The Associated Press reported Tuesday on the 21-page draft application that Americans would use to access the health law's subsidized insurance coverage. What they didn't include though, was the actual document—which we've got right here.
The administration is caught in a bit of a bind here. On the one hand, Obamacare is tricky business. In order to figure out how much Americans will pay, the federal government needs to collect lots of information, everything from the size of the family to its income to whether any family members are Alaska Natives (which would make them eligible for additional services through the Indian Health Service). It's hard to collect all that data in a way that isn't a bit complex.
At the same time, the whole goal of the Affordable Care Act is to maximize health insurance enrollment. That puts a premium on making the applications simple and easy to use—not the kind of documents that you'd get half way through and give up on.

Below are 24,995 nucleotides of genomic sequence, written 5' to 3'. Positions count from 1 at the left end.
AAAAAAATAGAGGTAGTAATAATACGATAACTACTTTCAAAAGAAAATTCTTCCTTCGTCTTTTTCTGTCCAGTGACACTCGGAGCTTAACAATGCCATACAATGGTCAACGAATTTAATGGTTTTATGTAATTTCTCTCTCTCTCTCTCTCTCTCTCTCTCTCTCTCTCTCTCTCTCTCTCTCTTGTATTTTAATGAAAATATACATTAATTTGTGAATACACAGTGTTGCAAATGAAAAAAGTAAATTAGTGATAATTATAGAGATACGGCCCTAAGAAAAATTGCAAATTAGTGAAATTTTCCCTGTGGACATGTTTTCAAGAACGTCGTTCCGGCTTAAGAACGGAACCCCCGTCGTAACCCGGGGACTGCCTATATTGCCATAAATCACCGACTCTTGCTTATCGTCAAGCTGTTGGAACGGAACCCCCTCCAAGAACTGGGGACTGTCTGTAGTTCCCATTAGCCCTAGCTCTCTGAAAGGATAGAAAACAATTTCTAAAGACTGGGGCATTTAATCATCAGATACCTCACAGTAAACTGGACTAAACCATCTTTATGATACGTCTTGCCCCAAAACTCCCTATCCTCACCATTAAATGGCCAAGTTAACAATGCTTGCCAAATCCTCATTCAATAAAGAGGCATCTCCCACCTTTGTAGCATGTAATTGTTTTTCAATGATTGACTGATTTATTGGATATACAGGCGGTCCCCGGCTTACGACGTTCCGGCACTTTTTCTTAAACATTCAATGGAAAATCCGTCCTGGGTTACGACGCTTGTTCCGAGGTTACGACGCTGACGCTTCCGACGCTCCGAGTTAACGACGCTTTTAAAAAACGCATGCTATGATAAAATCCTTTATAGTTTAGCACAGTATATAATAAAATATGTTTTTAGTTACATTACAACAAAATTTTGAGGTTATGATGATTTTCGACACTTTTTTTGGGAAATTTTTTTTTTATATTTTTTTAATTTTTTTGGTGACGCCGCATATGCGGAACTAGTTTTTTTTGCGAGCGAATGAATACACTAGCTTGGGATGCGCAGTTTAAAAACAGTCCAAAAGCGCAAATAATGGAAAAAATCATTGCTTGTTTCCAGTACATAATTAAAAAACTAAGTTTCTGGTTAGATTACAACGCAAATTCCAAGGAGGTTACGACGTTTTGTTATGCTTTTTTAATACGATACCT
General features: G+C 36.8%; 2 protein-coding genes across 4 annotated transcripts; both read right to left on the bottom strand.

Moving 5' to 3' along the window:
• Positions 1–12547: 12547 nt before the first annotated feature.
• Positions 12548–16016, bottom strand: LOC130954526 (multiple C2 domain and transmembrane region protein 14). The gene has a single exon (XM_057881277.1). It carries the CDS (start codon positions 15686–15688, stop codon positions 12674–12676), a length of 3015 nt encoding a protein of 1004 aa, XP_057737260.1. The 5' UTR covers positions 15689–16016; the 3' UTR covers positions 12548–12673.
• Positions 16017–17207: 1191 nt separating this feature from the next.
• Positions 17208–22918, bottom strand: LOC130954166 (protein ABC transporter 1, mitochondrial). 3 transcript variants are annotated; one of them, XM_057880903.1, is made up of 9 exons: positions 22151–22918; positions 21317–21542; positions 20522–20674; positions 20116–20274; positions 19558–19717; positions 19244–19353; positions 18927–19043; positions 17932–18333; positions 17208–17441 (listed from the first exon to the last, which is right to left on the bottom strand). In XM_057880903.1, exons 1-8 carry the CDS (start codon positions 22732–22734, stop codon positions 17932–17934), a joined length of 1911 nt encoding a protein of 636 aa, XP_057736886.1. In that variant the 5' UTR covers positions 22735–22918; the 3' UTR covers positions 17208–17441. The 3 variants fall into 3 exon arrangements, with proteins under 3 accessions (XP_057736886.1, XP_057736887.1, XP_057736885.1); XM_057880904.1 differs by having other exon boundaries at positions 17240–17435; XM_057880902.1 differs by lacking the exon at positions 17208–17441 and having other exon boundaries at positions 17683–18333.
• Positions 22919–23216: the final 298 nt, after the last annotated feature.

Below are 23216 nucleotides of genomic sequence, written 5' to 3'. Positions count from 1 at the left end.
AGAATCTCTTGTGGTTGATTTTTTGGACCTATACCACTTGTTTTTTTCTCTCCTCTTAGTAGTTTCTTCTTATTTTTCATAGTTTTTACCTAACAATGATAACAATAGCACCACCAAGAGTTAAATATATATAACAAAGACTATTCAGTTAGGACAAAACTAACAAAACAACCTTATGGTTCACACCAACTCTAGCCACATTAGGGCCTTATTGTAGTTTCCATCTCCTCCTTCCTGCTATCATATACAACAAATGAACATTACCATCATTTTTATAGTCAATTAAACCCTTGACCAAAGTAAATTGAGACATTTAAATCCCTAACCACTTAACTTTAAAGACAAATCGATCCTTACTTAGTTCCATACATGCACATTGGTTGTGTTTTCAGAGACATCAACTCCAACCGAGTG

To find a space between the two of these, there are likely a lot of support services that will start springing up over the next few months. This could include traditional agents and brokers, whose whole line of business is understanding applications like this one. The Affordable Care Act also envisions a group of navigators, financed by state exchanges, who will—as the name implies—help navigate the insurance system.
A lot of Americans don't envision filling out their application alone, and that means that this class of helpers is likely to be crucial to making the health care law work.
One other note to keep in mind: Most Americans will never see this form. Most who access health insurance through the exchange are expected to do so online, not in paper.